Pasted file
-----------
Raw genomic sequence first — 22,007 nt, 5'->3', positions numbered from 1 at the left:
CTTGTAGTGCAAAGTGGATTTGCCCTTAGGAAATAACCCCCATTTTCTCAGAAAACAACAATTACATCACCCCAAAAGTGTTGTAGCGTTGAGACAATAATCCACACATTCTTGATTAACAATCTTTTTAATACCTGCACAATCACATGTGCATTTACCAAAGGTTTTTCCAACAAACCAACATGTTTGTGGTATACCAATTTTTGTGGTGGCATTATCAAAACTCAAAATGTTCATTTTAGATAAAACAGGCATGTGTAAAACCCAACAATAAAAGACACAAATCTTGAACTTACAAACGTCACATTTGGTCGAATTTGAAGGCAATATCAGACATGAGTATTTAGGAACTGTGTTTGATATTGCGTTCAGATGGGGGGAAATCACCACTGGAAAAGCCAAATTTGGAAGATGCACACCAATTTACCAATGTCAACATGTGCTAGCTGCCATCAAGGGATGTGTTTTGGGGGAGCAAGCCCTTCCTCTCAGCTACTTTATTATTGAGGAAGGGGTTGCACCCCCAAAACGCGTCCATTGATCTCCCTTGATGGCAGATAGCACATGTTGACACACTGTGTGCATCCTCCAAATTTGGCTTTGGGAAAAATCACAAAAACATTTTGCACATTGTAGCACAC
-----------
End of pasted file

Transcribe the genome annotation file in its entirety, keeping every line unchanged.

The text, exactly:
Raw genomic sequence first — 22,007 nt, 5'->3', positions numbered from 1 at the left:
CTTGTAGTGCAAAGTGGATTTGCCCTTAGGAAATAACCCCCATTTTCTCAGAAAACAACAATTACATCACCCCAAAAGTGTTGTAGCGTTGAGACAATAATCCACACATTCTTGATTAACAATCTTTTTAATACCTGCACAATCACATGTGCATTTACCAAAGGTTTTTCCAACAAACCAACATGTTTGTGGTATACCAATTTTTGTGGTGGCATTATCAAAACTCAAAATGTTCATTTTAGATAAAACAGGCATGTGTAAAACCCAACAATAAAAGACACAAATCTTGAACTTACAAACGTCACATTTGGTCGAATTTGAAGGCAATATCAGACATGAGTATTTAGGAACTGTGTTTGATATTGCGTTCAGATGGGGGGAAATCACCACTGGAAAAGCCAAATTTGGAAGATGCACACCAATTTACCAATGTCAACATGTGCTAGCTGCCATCAAGGGATGTGTTTTGGGGGAGCAAGCCCTTCCTCTCAGCTACTTTATTATTGAGGAAGGGGTTGCACCCCCAAAACGCGTCCATTGATCTCCCTTGATGGCAGATAGCACATGTTGACACACTGTGTGCATCCTCCAAATTTGGCTTTGGGAAAAATCACAAAAACATTTTGCACATTGTAGCACAC